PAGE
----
France-Algeria: “Individuals, groups, institutions are

Sixty years ago, representatives of the Algerian separatists and the French government signed an agreement in Evian aimed at ending more than seven years of war in Algeria. The conflict was violent, it did not end immediately with the agreements … Above all, sixty years later, it continues to weigh in on relations between Algeria and France. Political science researcher Nedjib Sidi Moussa, author of Algeria, another history of independence, is our guest.

RFI: 60 years later, why Paris and Algiers have not fully recovered from the Algerian war?

Nedjib Sidi Moussa: The war is over, but in discourse it can come back, it can reappear, there are groups, there are individuals, institutions that can be more focused on nostalgia, resentment, and just when there is a particular interest, a specific situation, and really have the desire, the temptation to put this matter on the table again and resurrect the wounds of the past.

Is this an issue that continues to haunt the public debate in one way or another in both countries?

Clear. There is a crime, there is a cut, it is the end of the French Empire that will retreat. France will need to think about its metropolitan area and now consider the issues at European level, and this Algerian issue then became an immigration issue, then a Muslim issue, something that nationalist, imperialist and racist currents in France have never really melted.

Is this a purely memory issue, or are there issues of politics or geopolitics, which are very topical, behind this agreement on a common history??

This French-Algerian issue or the relationship between the two societies is not just a matter of memory, the paradox is that we have two states, we have independence, and at the same time we have this entanglement of increasingly important between the two societies, partly due to migration issue, and it may be something that is not understood or accepted on both sides. To me, this seems to me absurd, for example that there may still be visas between the two countries means that the presence of each other is seen as problematic. And on the other hand, what is being waved around like a spectrum, but which is greatly exaggerated, is the place that we find disproportionate to France, rather on the cultural level. The place of the French language, for example. This is what will be combated, especially recently through symbolic measures, the fact that signs or documents or explanations are made less and less in French for example, it is seen by the rather conservative Algerian cultural currents as being the completion of independence, but on the cultural level.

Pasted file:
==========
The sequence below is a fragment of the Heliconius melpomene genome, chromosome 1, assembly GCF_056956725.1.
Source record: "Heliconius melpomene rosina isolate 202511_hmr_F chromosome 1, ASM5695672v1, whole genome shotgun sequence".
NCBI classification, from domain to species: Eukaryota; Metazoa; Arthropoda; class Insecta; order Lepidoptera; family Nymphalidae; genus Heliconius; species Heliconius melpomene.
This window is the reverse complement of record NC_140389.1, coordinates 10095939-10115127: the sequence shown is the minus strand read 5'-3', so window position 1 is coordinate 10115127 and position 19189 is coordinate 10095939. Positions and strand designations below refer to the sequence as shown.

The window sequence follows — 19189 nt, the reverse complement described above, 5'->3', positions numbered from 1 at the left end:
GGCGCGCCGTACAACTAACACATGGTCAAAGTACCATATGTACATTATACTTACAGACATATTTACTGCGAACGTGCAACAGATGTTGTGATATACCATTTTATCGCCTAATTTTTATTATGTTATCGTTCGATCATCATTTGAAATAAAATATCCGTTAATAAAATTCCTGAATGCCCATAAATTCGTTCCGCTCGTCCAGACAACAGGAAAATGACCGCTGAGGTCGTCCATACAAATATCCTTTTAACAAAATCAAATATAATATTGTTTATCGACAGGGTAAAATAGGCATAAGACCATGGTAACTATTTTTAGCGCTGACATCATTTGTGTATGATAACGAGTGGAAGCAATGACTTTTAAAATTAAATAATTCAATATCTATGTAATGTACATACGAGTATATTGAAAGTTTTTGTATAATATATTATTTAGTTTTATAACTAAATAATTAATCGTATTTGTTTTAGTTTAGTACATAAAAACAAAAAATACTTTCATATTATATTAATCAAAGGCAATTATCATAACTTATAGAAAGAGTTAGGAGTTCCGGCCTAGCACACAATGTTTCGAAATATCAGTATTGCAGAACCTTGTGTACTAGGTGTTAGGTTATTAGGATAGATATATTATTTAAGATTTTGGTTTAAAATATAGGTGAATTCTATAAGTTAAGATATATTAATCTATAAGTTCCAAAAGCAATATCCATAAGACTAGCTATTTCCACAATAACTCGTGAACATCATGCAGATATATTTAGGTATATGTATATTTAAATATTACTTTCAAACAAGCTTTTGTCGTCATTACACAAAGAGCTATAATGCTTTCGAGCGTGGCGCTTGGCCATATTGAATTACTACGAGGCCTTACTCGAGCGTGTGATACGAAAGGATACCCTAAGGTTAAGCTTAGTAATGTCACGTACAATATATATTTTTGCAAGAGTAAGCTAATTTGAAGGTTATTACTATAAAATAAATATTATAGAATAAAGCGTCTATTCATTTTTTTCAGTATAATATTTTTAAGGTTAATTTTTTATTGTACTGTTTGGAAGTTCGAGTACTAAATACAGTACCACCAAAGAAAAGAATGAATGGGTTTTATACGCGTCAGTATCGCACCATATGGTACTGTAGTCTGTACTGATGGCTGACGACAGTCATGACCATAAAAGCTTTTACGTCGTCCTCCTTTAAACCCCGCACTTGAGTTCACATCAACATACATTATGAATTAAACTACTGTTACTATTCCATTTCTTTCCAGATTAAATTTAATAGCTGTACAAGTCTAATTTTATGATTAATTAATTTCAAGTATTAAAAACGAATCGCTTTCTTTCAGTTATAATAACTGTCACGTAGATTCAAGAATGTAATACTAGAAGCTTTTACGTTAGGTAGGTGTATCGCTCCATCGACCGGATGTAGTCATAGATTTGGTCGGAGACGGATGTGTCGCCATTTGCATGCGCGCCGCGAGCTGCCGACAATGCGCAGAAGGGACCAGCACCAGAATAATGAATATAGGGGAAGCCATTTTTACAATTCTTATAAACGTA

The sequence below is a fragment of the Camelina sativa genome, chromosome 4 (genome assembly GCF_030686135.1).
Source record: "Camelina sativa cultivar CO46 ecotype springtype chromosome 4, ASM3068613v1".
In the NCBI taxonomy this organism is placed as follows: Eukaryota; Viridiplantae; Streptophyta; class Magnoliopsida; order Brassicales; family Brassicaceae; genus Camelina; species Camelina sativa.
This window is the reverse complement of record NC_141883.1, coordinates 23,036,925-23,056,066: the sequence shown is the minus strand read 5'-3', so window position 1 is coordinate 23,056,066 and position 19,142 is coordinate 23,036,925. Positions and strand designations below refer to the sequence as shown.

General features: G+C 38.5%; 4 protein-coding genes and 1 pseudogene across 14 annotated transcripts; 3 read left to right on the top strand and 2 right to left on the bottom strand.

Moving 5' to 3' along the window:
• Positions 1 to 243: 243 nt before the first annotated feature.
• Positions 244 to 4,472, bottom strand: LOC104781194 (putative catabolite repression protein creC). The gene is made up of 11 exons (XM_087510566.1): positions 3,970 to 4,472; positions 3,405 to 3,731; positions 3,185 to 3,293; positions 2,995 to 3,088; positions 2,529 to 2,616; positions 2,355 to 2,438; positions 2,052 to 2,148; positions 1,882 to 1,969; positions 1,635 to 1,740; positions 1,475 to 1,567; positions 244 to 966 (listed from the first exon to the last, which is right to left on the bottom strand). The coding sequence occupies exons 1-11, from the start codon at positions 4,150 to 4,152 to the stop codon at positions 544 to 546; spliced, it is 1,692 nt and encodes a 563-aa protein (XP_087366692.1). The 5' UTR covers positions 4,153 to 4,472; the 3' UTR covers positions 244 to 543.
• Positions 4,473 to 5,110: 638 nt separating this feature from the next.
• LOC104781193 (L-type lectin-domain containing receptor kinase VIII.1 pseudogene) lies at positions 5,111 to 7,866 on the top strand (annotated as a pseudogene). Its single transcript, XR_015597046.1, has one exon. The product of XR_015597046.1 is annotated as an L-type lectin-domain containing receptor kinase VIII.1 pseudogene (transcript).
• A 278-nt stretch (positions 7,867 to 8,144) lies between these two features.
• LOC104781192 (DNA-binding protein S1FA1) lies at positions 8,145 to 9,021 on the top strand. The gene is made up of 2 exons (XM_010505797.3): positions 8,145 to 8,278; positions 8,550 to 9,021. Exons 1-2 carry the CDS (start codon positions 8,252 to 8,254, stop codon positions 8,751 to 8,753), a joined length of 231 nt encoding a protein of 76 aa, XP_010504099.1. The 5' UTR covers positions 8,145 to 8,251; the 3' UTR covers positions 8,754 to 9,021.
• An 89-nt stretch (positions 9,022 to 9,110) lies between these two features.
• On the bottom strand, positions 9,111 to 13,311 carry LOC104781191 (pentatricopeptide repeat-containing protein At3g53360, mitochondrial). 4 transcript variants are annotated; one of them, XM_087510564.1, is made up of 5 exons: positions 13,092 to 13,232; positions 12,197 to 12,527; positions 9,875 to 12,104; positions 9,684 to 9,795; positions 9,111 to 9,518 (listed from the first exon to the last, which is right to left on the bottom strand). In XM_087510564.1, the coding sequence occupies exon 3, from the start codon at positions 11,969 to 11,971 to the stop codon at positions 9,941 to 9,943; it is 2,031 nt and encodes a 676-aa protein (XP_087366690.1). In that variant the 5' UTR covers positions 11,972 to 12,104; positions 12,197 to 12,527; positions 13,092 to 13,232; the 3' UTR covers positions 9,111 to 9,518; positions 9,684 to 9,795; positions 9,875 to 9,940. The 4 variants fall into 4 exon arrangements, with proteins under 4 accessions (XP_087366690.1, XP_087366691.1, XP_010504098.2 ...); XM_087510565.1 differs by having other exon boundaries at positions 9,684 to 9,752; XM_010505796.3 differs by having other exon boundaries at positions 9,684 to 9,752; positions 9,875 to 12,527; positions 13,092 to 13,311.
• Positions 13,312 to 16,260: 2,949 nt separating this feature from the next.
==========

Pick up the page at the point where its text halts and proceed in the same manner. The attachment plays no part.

French President Emmanuel Macron has made a series of memorial gestures to unite France and Algeria, for example, acknowledging the role of the French army in the death of mathematician Morice Audin, the role of France in the death of nationalist lawyer Ali Boumendjel during the Battle of Algiers. How are these gestures perceived in Algeria??

They are seen as gestures that generally go in the right direction, but as gestures that are too symbolic. There is an expectation, it is not mine, but there is an expectation of excuses or a real recognition of what colonization was, the crimes committed during the Algerian war. It also says a lot about how Algerians see themselves today, or how they measure the promises of independence, that is, we are very far from the euphoria in which we looked to the future. What mattered was to develop the country, it was to develop infrastructures at the industrial level, at the cultural level, to develop agriculture, but what happened: with the failure, if you will, of the model for the development of independence, yes there was a kind return to the past, and a kind of resentment once the euphoria fell, years later and the willingness to ask for accounts.

Is it a generational problem? To put it another way, will these tensions disappear with the generation that experienced them, that bore them??

I do not think so. The problem – as we find for other historical sequences – is that the generations who have not experienced the conflict directly will feed a story without nuances. A story that will try to defend the memory of martyrs, of heroes, without necessarily understanding the complexity of the issues, their nuances, the subtlety that the actors could have experienced precisely, due to their own commitment. I conducted interviews with veterans, former independence activists, they were not at all in a discourse we can find today, they fought for justice, for equality, they did not really fight against France as such, as an idea, and even less as a people . It’s not so much a question of generation, in my opinion, as of transmission. There is a striking deficit in terms of writing, in terms of the constitution of knowledge, in terms of dissemination, and the French university is clearly not up to it.

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